X-rays at Garnet Health

General X-rays are performed using Computed Radiology (CR) X-ray.  X-ray is a simple, painless procedure that enables the radiologist to analyze the structures within your body, particularly your bones, and the bony and soft tissue anatomy for diagnosis.

During an X-ray, beams pass through your body and depending on the density of the material they pass through, the beams are absorbed different - this is what creates the image of the structures inside your body. For example, dense materials, such as bone and metal, will show up as white; while air in your lungs will show as black and the shades of gray in between are your muscles and other tissues.

Your doctor may have referred you to receive an X-ray for a variety of reasons, as X-ray technology is effective to be used to examine many parts of the body, including your bones, teeth, chest, and abdomen. Some examples of conditions that can be detected through an X-ray, include:

  • Arthritis
  • Osteoporosis
  • Bone cancer
  • Lung infections and other conditions of the lungs
  • Breast Cancer
  • Congestive heart failure
  • Blocked blood vessels
  • Digestive tract problems
  • Swallowed items in the digestive system

Receiving Test Results

Once images are taken, they are immediately available for review by your doctor through our secure Web viewer. Test results are delivered electronically via our GE IntegradWeb Picture Archive Computer System (PACS) to aid in fast diagnosis. To request a copy of your diagnostic imaging exam, call us at: 845-333-1222

You may also login to your MyChart account to view your results.

How to Prepare for Your X-ray

Different types of X-rays require different preparation methods, so in preparation for your X-ray appointment, make sure to ask your doctor or nurse to provide you with specific instructions if they haven't already done so. In general, you can expect to wear a gown provided to you on the day of your exam by your nurse and you may also be asked to remove any jewelry or accessories as they may show up in the X-ray and detract from the results. Before some types of X-rays, you may be given a contract medium, such as iodine or barium, which is typically a liquid administered as an injection. This helps to outline a specific area of your body within the image results of the X-ray.

During Your X-Ray

An X-ray machine produces a safe level of radiation that passes through your body. You can't feel an X-ray. This procedure is painless and non-invasive. During the procedure, you can expect the technician to position your body to obtain the images needed to analyze and diagnose your condition. During the X-ray, you will need to remain completely still as to ensure the clearest image possible is captured by the machine. The procedure time may vary depending on what images are needed and whether a contrast medium is being used.

What to Expect After Your X-ray

After your X-ray is complete, you typically can resume your normal daily activities as routine X-rays usually have no side effects. If you are given a contrast medium, you may be advised to drink plenty of fluids and watch for any reaction at the injection site.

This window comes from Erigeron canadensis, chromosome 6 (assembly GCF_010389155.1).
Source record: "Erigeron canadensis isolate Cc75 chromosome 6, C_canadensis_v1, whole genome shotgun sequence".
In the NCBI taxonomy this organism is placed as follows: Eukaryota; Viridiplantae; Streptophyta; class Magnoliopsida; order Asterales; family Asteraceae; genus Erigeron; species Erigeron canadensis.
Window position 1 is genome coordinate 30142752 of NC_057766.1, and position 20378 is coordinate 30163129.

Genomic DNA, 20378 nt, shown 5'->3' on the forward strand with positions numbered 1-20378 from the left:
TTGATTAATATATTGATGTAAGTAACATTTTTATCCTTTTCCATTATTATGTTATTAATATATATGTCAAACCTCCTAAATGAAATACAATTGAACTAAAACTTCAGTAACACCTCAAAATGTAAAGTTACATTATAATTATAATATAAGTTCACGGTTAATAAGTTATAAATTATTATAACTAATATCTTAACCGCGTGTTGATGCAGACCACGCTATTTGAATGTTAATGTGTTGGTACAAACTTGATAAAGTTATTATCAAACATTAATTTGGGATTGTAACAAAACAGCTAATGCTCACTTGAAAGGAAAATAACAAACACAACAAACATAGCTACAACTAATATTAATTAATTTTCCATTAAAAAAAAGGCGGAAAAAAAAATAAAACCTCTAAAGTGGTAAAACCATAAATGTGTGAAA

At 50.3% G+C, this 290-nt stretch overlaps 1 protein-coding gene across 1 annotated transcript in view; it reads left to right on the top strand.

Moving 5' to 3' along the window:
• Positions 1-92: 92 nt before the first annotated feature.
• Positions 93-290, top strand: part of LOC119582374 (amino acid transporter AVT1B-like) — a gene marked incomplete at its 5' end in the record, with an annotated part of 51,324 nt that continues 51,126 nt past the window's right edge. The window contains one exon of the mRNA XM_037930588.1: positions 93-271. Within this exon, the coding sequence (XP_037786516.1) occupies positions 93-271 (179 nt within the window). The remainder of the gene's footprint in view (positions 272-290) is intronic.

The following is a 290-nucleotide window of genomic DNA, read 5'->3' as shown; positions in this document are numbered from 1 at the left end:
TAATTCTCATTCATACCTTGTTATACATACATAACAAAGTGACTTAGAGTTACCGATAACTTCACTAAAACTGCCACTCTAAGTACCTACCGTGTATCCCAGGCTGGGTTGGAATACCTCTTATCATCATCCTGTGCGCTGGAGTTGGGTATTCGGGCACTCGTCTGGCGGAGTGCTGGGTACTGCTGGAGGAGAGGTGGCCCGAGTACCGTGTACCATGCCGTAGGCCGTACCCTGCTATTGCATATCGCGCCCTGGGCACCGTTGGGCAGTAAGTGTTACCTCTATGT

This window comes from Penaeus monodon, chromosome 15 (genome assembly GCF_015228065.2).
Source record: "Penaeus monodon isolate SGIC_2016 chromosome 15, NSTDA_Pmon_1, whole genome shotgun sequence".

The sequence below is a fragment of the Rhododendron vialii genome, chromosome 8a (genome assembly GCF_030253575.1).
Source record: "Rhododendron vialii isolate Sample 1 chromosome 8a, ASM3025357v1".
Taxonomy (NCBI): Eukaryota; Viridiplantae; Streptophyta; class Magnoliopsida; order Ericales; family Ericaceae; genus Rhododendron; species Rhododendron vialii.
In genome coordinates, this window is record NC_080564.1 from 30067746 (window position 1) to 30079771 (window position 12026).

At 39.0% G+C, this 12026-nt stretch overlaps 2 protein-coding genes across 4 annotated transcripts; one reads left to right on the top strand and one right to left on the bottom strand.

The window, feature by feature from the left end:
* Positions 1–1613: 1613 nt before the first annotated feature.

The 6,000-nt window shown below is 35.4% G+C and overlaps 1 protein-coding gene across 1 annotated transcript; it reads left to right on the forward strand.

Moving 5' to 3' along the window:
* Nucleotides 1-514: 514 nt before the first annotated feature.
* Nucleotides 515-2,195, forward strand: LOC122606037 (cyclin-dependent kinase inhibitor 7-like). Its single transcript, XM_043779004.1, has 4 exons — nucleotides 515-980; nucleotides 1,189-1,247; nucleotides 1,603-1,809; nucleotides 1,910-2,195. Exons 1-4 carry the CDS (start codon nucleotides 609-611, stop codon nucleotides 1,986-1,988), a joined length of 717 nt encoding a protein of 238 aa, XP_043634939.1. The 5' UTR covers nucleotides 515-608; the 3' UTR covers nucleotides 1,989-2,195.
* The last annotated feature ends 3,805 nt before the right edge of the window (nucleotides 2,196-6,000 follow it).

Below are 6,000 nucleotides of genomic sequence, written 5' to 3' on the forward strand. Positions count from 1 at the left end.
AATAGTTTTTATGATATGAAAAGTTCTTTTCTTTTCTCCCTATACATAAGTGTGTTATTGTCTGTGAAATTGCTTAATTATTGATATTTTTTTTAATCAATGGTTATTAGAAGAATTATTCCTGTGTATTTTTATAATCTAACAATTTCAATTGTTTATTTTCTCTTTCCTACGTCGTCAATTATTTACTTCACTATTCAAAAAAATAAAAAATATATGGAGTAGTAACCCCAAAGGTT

The results of your X-ray may be available in a very short period of time. Once analyzed by a radiologist, a report of the results will be sent to your doctor and explain to you by your doctor.

Digital X-ray

Comparing digital X-rays to traditional film is exactly like comparing a regular camera to a digital camera. The images are acquired in the same way, but the data is stored electronically instead of being stored on film.

Full-field digital X-ray transfers images to a computer so they can be electronically enhanced. Digital X-ray allows the radiologist to focus on areas of concern, which enhances readability and interpretations of the images.

The benefit of Digital X-rays over traditional X-rays include:

  • Fast acquisition of images – A Digital X-Ray takes only a matter of seconds without using film and with fewer retakes of images
  • Improved patient care through better image quality
  • Requires less radiation per exposure to produce a higher quality x-ray
  • The images are easily stored for future reference
  • Digital X-Rays can be viewed as a two dimensional image


Fluoroscopy is an imaging tool that enables physicians to look at many body systems, including the skeletal, digestive, urinary, respiratory, and reproductive systems.

It is a study of moving body structures and uses x-ray to produce real-time video images – similar to an X-ray “movie”. A continuous X-ray beam is passed through the body part being examined. The beam is transmitted to a TV-like monitor so that the body part and its motion can be seen in detail.

Bone Densitometry

Bone density measurement is a safe, non-invasive, and painless test which can play an important role in the early diagnosis of osteoporosis. Bone densitometry accurately measures the density of the spine, hip, and other bones that are most frequent fracture sites associated with osteoporosis.

Evaluating bone density using conventional X-ray techniques won't reveal a problem until a person has lost at least 30% of his or her bone mass. Now, in a matter of minutes, physicians can get an accurate picture of a person's bone density early enough in the disease to make a real difference in treatment and outcome.